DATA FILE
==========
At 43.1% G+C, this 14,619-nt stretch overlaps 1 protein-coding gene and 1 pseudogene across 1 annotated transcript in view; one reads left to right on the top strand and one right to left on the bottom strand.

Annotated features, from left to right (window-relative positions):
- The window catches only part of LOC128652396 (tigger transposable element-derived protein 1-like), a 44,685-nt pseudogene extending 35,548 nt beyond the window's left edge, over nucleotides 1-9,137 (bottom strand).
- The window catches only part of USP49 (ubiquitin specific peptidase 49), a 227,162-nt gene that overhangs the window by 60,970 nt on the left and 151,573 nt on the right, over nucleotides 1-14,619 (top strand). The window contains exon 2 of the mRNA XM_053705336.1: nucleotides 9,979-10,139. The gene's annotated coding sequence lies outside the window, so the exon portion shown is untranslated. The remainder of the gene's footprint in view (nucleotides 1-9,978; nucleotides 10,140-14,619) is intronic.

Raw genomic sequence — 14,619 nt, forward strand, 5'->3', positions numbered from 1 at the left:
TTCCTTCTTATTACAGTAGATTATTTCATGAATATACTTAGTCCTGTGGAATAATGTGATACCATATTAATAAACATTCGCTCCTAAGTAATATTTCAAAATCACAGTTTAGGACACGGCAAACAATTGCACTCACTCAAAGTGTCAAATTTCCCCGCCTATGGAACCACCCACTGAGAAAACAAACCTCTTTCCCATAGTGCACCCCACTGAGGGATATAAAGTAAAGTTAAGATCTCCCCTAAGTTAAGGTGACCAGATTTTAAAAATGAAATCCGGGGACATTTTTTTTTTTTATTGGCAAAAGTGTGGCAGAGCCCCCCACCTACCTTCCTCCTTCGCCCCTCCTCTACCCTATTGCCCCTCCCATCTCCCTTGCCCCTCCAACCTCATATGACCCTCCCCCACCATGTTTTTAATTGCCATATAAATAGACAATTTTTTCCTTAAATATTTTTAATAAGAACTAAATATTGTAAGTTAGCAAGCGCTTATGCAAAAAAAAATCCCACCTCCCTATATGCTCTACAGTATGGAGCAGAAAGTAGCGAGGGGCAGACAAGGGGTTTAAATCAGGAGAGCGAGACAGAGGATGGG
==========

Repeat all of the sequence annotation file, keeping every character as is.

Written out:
At 43.1% G+C, this 14,619-nt stretch overlaps 1 protein-coding gene and 1 pseudogene across 1 annotated transcript in view; one reads left to right on the top strand and one right to left on the bottom strand.

Annotated features, from left to right (window-relative positions):
- The window catches only part of LOC128652396 (tigger transposable element-derived protein 1-like), a 44,685-nt pseudogene extending 35,548 nt beyond the window's left edge, over nucleotides 1-9,137 (bottom strand).
- The window catches only part of USP49 (ubiquitin specific peptidase 49), a 227,162-nt gene that overhangs the window by 60,970 nt on the left and 151,573 nt on the right, over nucleotides 1-14,619 (top strand). The window contains exon 2 of the mRNA XM_053705336.1: nucleotides 9,979-10,139. The gene's annotated coding sequence lies outside the window, so the exon portion shown is untranslated. The remainder of the gene's footprint in view (nucleotides 1-9,978; nucleotides 10,140-14,619) is intronic.

Raw genomic sequence — 14,619 nt, forward strand, 5'->3', positions numbered from 1 at the left:
TTCCTTCTTATTACAGTAGATTATTTCATGAATATACTTAGTCCTGTGGAATAATGTGATACCATATTAATAAACATTCGCTCCTAAGTAATATTTCAAAATCACAGTTTAGGACACGGCAAACAATTGCACTCACTCAAAGTGTCAAATTTCCCCGCCTATGGAACCACCCACTGAGAAAACAAACCTCTTTCCCATAGTGCACCCCACTGAGGGATATAAAGTAAAGTTAAGATCTCCCCTAAGTTAAGGTGACCAGATTTTAAAAATGAAATCCGGGGACATTTTTTTTTTTTATTGGCAAAAGTGTGGCAGAGCCCCCCACCTACCTTCCTCCTTCGCCCCTCCTCTACCCTATTGCCCCTCCCATCTCCCTTGCCCCTCCAACCTCATATGACCCTCCCCCACCATGTTTTTAATTGCCATATAAATAGACAATTTTTTCCTTAAATATTTTTAATAAGAACTAAATATTGTAAGTTAGCAAGCGCTTATGCAAAAAAAAATCCCACCTCCCTATATGCTCTACAGTATGGAGCAGAAAGTAGCGAGGGGCAGACAAGGGGTTTAAATCAGGAGAGCGAGACAGAGGATGGG